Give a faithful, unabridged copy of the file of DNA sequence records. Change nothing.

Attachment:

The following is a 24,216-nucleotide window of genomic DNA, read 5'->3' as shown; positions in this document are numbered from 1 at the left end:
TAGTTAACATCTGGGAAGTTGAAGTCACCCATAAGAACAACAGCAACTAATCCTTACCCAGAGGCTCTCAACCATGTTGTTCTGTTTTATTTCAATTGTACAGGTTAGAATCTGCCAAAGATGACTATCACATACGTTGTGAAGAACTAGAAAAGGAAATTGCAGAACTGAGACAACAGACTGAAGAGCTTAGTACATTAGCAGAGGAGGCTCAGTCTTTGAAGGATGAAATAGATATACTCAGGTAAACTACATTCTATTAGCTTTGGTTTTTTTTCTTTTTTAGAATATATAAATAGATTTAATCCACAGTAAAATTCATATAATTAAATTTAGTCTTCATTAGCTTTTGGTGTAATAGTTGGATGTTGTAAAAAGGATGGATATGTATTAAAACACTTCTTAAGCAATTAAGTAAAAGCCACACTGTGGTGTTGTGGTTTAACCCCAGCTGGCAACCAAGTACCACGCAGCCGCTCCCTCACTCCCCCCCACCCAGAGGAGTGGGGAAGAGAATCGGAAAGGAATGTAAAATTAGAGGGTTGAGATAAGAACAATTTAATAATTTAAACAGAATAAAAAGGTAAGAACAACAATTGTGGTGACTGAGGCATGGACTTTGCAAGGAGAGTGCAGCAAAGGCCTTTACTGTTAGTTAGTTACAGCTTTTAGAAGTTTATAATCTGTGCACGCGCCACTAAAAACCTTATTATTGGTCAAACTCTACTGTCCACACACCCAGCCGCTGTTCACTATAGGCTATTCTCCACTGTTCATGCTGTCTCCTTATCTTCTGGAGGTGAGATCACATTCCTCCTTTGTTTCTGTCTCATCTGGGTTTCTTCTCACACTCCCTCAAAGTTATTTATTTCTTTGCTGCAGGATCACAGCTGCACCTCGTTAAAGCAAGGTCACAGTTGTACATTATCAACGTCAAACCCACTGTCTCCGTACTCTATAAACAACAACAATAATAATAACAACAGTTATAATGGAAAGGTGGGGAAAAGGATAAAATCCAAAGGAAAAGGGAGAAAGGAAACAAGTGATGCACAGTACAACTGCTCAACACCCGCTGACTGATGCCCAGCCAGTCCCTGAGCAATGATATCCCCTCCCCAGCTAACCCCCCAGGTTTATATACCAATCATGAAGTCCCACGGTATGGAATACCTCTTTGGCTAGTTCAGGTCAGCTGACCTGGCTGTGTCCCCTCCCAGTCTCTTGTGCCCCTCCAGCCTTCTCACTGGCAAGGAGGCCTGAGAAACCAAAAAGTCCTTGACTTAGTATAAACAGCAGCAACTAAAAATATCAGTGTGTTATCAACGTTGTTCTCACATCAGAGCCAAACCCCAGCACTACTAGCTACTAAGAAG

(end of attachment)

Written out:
The following is a 24,216-nucleotide window of genomic DNA, read 5'->3' as shown; positions in this document are numbered from 1 at the left end:
TAGTTAACATCTGGGAAGTTGAAGTCACCCATAAGAACAACAGCAACTAATCCTTACCCAGAGGCTCTCAACCATGTTGTTCTGTTTTATTTCAATTGTACAGGTTAGAATCTGCCAAAGATGACTATCACATACGTTGTGAAGAACTAGAAAAGGAAATTGCAGAACTGAGACAACAGACTGAAGAGCTTAGTACATTAGCAGAGGAGGCTCAGTCTTTGAAGGATGAAATAGATATACTCAGGTAAACTACATTCTATTAGCTTTGGTTTTTTTTCTTTTTTAGAATATATAAATAGATTTAATCCACAGTAAAATTCATATAATTAAATTTAGTCTTCATTAGCTTTTGGTGTAATAGTTGGATGTTGTAAAAAGGATGGATATGTATTAAAACACTTCTTAAGCAATTAAGTAAAAGCCACACTGTGGTGTTGTGGTTTAACCCCAGCTGGCAACCAAGTACCACGCAGCCGCTCCCTCACTCCCCCCCACCCAGAGGAGTGGGGAAGAGAATCGGAAAGGAATGTAAAATTAGAGGGTTGAGATAAGAACAATTTAATAATTTAAACAGAATAAAAAGGTAAGAACAACAATTGTGGTGACTGAGGCATGGACTTTGCAAGGAGAGTGCAGCAAAGGCCTTTACTGTTAGTTAGTTACAGCTTTTAGAAGTTTATAATCTGTGCACGCGCCACTAAAAACCTTATTATTGGTCAAACTCTACTGTCCACACACCCAGCCGCTGTTCACTATAGGCTATTCTCCACTGTTCATGCTGTCTCCTTATCTTCTGGAGGTGAGATCACATTCCTCCTTTGTTTCTGTCTCATCTGGGTTTCTTCTCACACTCCCTCAAAGTTATTTATTTCTTTGCTGCAGGATCACAGCTGCACCTCGTTAAAGCAAGGTCACAGTTGTACATTATCAACGTCAAACCCACTGTCTCCGTACTCTATAAACAACAACAATAATAATAACAACAGTTATAATGGAAAGGTGGGGAAAAGGATAAAATCCAAAGGAAAAGGGAGAAAGGAAACAAGTGATGCACAGTACAACTGCTCAACACCCGCTGACTGATGCCCAGCCAGTCCCTGAGCAATGATATCCCCTCCCCAGCTAACCCCCCAGGTTTATATACCAATCATGAAGTCCCACGGTATGGAATACCTCTTTGGCTAGTTCAGGTCAGCTGACCTGGCTGTGTCCCCTCCCAGTCTCTTGTGCCCCTCCAGCCTTCTCACTGGCAAGGAGGCCTGAGAAACCAAAAAGTCCTTGACTTAGTATAAACAGCAGCAACTAAAAATATCAGTGTGTTATCAACGTTGTTCTCACATCAGAGCCAAACCCCAGCACTACTAGCTACTAAGAAG